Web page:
BoE surprises industry by keeping 0.1% interest rate, but hints at possible rise in coming months

The Bank of England’s Monetary Policy Committee (MPC) has voted by a majority of 7–2 to maintain the bank’s interest rate at 0.1%.

However, as it expects inflation to temporarily rise to approximately 5% in the spring of 2022, the MPC hinted at the possibility of an increase in interest rate to return inflation to its 2% target.

The Committee also voted unanimously for the Bank of England to maintain the stock of sterling non-financial investment-grade corporate bond purchases, financed by the issuance of central bank reserves, at £20bn.

In addition, the MPC decided to continue the bank’s existing programme of UK government bond purchases, financed by the issuance of central bank reserves, maintaining the target for the stock of these government bond purchases at £875bn and the total target stock of asset purchases at £895bn.

Industry reactions

Many industry experts were surprised by the Bank of England’s decision to hold the rate to 0.1%, with some expecting to see it go up instead.

Simon Lister, independent finance adviser at, said: “Many traders will be left scratching their heads at this decision.

“Essentially, the bank went to the brink, looked into the abyss, and then stepped back. 

“The sheer extent of the economic chaos caused by the pandemic has created an unprecedented caution on the MPC.

“Even if rates had been raised, the rise would almost certainly have been negligible, so savers wouldn’t have been hanging out the bunting.

"For well over a decade, since the global financial crisis, savers have been under siege and even though the bank has made it crystal clear that rates will be going up soon enough, there’s a chance many of us will not see the historical interest rate average again in our lifetimes."

Giles Coghlan, chief currency analyst at HYCM, added: “This dovish decision is a surprise; speculation had been rife that they would hike rates, but evidently, the Bank of England is wanting more time before taking such action.

“There is logic to this — inflation might be rising, but the Bank of England is right not to consider an interest rates hike as a silver bullet to this problem.

“Raising rates right now would risk harming businesses’ recoveries and would also discourage people to spend their pent-up savings. 

“All of this would damage the UK economy’s post-pandemic recovery and could result in ‘stagflation’, where inflation rises but the economy stagnates.”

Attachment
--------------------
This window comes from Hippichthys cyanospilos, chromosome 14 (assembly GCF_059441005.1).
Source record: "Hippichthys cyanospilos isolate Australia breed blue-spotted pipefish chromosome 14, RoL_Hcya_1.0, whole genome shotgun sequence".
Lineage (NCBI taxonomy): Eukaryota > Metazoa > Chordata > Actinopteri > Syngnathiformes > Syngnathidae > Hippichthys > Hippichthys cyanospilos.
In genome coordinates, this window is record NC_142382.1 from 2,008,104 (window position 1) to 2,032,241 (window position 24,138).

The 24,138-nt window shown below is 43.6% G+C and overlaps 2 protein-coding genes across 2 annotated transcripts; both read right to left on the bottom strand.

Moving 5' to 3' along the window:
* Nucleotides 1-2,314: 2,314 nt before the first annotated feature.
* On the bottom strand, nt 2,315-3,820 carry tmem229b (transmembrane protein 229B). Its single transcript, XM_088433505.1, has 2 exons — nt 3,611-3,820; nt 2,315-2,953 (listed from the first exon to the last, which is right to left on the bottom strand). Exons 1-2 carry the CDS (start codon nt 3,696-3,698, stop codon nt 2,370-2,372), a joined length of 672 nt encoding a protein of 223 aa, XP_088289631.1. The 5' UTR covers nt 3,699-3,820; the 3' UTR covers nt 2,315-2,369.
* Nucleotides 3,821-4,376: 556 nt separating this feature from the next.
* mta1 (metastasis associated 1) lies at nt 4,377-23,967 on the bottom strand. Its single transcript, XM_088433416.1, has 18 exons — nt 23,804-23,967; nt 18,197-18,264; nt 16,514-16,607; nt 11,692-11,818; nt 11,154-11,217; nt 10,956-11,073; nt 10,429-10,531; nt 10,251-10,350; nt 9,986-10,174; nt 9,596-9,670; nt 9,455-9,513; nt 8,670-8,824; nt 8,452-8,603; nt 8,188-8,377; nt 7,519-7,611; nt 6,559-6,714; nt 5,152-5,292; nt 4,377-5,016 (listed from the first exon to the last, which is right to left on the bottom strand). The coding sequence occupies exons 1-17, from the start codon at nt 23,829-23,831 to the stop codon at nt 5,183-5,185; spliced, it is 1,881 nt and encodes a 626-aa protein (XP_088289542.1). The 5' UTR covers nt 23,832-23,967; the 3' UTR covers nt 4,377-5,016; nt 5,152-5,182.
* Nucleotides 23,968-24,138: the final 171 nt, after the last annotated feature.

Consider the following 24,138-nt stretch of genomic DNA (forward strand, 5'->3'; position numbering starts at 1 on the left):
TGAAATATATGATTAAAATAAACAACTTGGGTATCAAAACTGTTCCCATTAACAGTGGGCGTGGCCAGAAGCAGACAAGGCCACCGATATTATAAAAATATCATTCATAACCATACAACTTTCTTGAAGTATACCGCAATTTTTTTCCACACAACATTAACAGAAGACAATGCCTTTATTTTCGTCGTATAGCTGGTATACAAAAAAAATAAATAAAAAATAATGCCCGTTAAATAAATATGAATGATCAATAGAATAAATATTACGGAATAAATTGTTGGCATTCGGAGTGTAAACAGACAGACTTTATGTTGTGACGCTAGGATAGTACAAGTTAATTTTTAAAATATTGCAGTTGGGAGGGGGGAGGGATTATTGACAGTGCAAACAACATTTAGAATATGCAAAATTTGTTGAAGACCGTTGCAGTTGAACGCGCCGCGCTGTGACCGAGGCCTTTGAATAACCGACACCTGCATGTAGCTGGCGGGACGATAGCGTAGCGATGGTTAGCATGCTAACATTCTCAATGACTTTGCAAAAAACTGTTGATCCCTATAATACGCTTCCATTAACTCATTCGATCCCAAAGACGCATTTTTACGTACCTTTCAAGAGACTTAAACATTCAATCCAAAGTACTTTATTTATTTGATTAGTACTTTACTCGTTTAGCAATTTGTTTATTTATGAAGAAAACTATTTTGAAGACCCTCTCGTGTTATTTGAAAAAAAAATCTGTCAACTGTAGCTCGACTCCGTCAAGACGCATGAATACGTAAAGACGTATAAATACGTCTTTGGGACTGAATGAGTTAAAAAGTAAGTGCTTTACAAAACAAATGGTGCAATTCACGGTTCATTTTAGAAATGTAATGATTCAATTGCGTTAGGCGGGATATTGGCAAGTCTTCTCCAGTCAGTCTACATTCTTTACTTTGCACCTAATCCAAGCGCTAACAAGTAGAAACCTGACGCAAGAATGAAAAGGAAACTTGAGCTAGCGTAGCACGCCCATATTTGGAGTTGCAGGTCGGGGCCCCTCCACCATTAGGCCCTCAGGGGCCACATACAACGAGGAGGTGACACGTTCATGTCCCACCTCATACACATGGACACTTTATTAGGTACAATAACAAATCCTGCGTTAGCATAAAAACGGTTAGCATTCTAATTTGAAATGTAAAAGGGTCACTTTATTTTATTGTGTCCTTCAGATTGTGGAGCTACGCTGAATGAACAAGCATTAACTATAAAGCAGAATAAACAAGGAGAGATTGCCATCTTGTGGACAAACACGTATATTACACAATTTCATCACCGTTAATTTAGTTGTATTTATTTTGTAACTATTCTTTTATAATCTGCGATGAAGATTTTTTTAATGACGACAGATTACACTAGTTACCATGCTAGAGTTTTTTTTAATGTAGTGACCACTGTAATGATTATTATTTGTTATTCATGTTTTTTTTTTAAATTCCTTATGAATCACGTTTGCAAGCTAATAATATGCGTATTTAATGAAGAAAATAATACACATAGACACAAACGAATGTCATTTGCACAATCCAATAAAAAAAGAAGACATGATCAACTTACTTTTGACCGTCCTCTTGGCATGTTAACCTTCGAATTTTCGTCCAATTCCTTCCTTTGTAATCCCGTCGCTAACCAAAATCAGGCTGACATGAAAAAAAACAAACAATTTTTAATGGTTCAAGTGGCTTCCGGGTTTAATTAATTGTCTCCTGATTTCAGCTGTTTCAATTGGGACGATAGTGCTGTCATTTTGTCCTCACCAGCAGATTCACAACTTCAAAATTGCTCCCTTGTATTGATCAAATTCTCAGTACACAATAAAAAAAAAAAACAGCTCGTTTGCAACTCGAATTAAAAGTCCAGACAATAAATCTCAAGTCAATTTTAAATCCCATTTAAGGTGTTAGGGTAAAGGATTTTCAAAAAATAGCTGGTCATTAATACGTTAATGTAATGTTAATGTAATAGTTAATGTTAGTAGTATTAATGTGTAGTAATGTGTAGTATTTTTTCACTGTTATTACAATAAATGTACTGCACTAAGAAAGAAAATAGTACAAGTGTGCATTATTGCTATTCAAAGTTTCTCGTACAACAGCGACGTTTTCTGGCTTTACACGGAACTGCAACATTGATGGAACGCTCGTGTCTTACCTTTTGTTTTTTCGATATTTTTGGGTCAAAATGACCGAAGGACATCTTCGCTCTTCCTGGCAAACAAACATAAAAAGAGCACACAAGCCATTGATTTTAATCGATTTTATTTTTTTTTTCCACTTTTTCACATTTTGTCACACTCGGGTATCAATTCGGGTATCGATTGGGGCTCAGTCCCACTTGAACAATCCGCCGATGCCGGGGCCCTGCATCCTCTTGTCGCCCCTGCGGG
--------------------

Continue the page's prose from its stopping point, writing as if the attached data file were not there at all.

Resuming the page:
However, while the decision to keep the interest rate to 0.1% was welcomed by some, other experts believe this could affect the housing market and in particular new buyers.

Iain McKenzie, CEO at The Guild of Property Professionals, said: “The absence of an interest rate rise from today’s announcement provides much-need breathing space for those worried about their mortgage payments.

“Impending rises are only likely to be delayed for a short while, so it is worth preparing for the effect it could have on your chances of getting a mortgage.

“Any future rise in interest rate could potentially put the brakes on the house price boom of the past year, with more prospective buyers possibly deterred by the increased costs of buying a home.”

Guy Harrington, CEO at Glenhawk, commented: “The MPC seems undeterred by the fact that the past 18 months have disproportionately benefitted existing homeowners and this rate decision will continue to make it harder for first-time buyers to get onto the property ladder.

“Affordability will now be stretched to an unreasonable point, with inflationary pressure squeezing more people out of the market and delaying first home purchases, with no house price cliff edge in sight.”

Nicky Stevenson, managing director at Fine & Country, added: “While the delay in raising rates will give first-time buyers in particular some breathing space, the concern will continue to be whether this just kicks the inflationary can down the road. 

“What the housing market and borrowers don’t want to see is a series of rapid rises in quick succession. 

“Already, some buyers will feel aggrieved that, thanks to the large hints dropped of the past month, several high street lenders have jumped the gun and increased borrowing costs already. 

“This has already begun to squeeze affordability and with rate rises a question of when, not if, borrowing costs are unlikely to revert back to what they were simply because of a small delay.”

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